Boldly Going

“Masks:” Data’s Happy Halloween

Marie Brownhill
Game Industry News is running the best blog posts from people writing about the game industry. Articles here may originally appear on Marie's blog, Fan Collective Unimatrix 47.


Star Trek has a long history of weird. Sentient arch ways, candle-bound ghosts, prisons that exist only in the mind, and aliens that speak only in glorified memes are all canon in one way or another. However, “Masks” might just be the weirdest episode of them all. I reference “Darmok” deliberately. Joe Menkosky wrote both “Masks” and “Darmok,” among several other episodes across the Trek franchise, and not to put too fine a point on it, Menkosky specializes in high concept weird. I generally like Menkosky’s brand of weird, but where “Darmok” explored themes of communication through shared experience, “Masks” weaponizes that communication. The concept driving the episode is an interesting one, but TNG was perhaps not the show to realize it.

Plot Ahoy!

In a children’s art class, Counselor Troi challenges Data to music as the goal of the class is to create something that sparks a feeling. Commander Riker mercifully calls Data to the bridge where the Enterprise investigates a mysterious comet. Data initiates a scan, and there is a mysterious flash of light. Later, unknown artifacts begin appearing all over the ship, including in Troi’s quarters. Meanwhile, back in art class, Data sculpts a mask featuring the same symbol. Eric, one of the students in the class asks if Data and Troi can repair his terminal as it is not functioning correctly. They comply and discover that unknown symbols have appeared on the screen. Strangely, Data can read these symbols.

After Worf vaporizes the comet’s outer layers, they discover a structure inside it. Data posits that the object is an informational archive, but whatever it might be, the object is the source of the symbols. The archive used the sensor beam as a carrier wave and has accessed the ship’s computer and replicator systems. Geordi La Forge takes Data down to Engineering in order to run a diagnostic on his positronic net, but when he does, he triggers massive changes in Data’s personality and an unexpected remodeling of Data’s circuitry. La Forge calls Picard down to speak with Data, and they discover that Data is no longer Data but rather an entity known as Ihat. They also learn that Ihat is frightened of a Queen Masaka.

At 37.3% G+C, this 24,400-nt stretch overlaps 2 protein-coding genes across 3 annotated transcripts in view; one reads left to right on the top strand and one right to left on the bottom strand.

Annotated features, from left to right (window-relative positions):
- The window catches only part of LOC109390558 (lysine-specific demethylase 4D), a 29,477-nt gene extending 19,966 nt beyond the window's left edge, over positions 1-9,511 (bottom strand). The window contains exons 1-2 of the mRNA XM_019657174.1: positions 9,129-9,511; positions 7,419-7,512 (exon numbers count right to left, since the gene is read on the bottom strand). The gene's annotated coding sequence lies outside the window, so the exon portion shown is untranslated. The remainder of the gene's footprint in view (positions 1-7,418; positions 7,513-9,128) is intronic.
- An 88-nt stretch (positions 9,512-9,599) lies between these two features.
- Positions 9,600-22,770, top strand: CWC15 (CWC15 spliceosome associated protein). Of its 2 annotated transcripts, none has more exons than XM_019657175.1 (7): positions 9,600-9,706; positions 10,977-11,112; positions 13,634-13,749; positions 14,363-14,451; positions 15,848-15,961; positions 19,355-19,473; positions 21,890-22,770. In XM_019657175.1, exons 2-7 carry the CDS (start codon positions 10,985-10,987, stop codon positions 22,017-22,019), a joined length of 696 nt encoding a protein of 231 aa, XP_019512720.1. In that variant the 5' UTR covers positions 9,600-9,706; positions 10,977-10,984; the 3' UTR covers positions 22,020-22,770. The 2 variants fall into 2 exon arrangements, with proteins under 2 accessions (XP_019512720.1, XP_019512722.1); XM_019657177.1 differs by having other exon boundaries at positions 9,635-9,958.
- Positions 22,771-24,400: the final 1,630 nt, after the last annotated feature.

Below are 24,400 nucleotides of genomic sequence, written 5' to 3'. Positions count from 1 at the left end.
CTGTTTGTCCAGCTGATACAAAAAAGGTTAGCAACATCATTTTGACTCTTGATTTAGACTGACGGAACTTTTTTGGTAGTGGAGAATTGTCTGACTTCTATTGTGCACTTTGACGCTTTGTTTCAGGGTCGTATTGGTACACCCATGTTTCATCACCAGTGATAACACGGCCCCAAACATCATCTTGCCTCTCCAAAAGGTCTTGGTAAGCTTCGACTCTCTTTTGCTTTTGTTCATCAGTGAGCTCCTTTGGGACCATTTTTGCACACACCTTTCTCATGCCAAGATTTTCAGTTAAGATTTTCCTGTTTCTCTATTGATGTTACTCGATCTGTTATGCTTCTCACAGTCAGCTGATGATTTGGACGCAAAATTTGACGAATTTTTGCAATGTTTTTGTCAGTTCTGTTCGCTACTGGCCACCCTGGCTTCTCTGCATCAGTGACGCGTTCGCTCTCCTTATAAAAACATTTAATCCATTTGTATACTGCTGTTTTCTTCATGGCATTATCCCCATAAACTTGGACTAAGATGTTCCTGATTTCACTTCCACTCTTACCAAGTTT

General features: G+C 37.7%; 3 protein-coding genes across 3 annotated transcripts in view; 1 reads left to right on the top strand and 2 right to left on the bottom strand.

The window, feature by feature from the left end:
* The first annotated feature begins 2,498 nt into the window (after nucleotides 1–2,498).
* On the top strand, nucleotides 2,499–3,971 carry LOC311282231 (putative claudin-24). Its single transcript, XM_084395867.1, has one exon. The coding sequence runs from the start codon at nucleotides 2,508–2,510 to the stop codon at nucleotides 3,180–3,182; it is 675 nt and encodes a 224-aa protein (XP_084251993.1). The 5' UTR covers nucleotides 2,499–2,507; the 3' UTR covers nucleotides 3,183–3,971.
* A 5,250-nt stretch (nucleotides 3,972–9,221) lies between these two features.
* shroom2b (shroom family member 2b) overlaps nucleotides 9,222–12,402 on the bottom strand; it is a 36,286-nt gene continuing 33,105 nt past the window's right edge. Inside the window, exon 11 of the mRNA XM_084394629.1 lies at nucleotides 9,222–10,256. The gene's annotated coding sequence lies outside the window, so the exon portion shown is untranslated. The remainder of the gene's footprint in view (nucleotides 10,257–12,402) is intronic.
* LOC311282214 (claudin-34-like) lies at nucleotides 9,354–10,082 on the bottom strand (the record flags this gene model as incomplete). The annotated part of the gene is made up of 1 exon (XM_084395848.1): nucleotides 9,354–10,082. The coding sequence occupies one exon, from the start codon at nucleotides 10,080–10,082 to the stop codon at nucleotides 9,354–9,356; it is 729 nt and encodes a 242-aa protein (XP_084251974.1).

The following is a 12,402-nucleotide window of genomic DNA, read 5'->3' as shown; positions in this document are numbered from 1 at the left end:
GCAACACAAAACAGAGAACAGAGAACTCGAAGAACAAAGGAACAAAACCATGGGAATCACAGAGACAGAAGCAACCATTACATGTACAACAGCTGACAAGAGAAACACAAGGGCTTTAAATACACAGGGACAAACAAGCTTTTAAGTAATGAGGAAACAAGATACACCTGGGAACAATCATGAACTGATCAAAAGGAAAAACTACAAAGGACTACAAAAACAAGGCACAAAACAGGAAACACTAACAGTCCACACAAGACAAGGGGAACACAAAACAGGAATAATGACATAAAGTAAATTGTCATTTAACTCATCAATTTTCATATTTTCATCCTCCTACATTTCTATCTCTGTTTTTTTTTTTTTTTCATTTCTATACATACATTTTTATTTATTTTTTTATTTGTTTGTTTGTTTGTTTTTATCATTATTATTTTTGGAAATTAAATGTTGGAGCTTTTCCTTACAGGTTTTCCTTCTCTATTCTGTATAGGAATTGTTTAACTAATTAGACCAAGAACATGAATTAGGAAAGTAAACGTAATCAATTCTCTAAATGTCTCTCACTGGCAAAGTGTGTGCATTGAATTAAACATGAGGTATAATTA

La Forge and Troi confirm that the archive is rewriting Data’s programming to turn him into different people, and Picard experiences the personalities first hand when he begins speaking with Data, who has been confined to quarters with a severe case of no longer being himself. Data manifests two more personalities aside from Ihat: a devotee who deeply loves Masaka and Masaka’s father. Ihat remains absolutely terrified that Masaka will kill him, and the Father simply wants to be warm. The Devotee spends most of the episode afraid of Masaka. Ihat at least offers some solid information in the form of veiled references to Korgano.

The archive reactivates and uses a tractor beam to neutralize several of the Enterprise’s key systems, and it turns ten forward into some sort of alien space. The archive continues to transform the ship, prompting Picard and the remaining Bridge Crew to press Ihat harder for answers. Picard theorizes that if they can activate Masaka by prompting the archive to reactivate her temple, they might be able to convince Masaka to let them go. Picard asks Ihat for the necessary symbol as La Forge has hacked the archive’s transformation program. Ihat offers him part of the symbol, and the Father provides the remaining pieces when Masaka apparently kills Ihat.

Picard asks La Forge to initiate the transformation program, and the ship manifests Masaka’s temple. Picard, Troi, and Worf wander around the temple and note several instances of the half moon symbol, which Picard conjectures to be Korgano’s. Based on statements by Ihat, the Father, and the Devotee, Picard further concludes that Korgano is the only being to whom Masaka will listen. Furthermore, based on the iconography, Picard concludes that Korgano is the moon. He resolves to have La Forge initiate the transformation sequence based on Korgano’s symbol despite the misgivings voiced by Troi. The program produces a mask, which Picard dons in order to go confront Data who now sits in Masaka’s temple and wears Masaka’s mask. Picard convinces Masaka to go back to sleep so that Korgano may hunt her through the sky again, fulfilling the myth. The archive then reconverts the Enterprise to its pre-Masaka form. The Enterprise leaves the archive to Federation archaeologists, and the experience leaves Data with both a clay mask and the experience of having been host to a civilization.


Having “Masks,” a Data-centric episode follow “Thine Own Self,” another Data-centric episode must have exhausted Brent Spiner, and frankly, it shows in his performance. The fact that “Masks” dumps a nigh-impossible task in his lap certainly doesn’t help either. Spiner is no stranger to playing multiple characters, even multiple characters in the same Data makeup, but in “Masks” he must not only serve as our only touchstone for the culture behind the archive but also do so in the form of four different personalities. That’s a huge ask, even for the most well-rested of actors, and while Spiner clearly gives it the old college try, he just comes off as tired. Unfortunately, the success or failure of the episode rests exclusively on his shoulders, and try though he might, he just can’t carry the episode. Still, he remains committed to the premise and does manage to create four distinct personalities to go along with the different tablets attached to his chest via space-Velcro.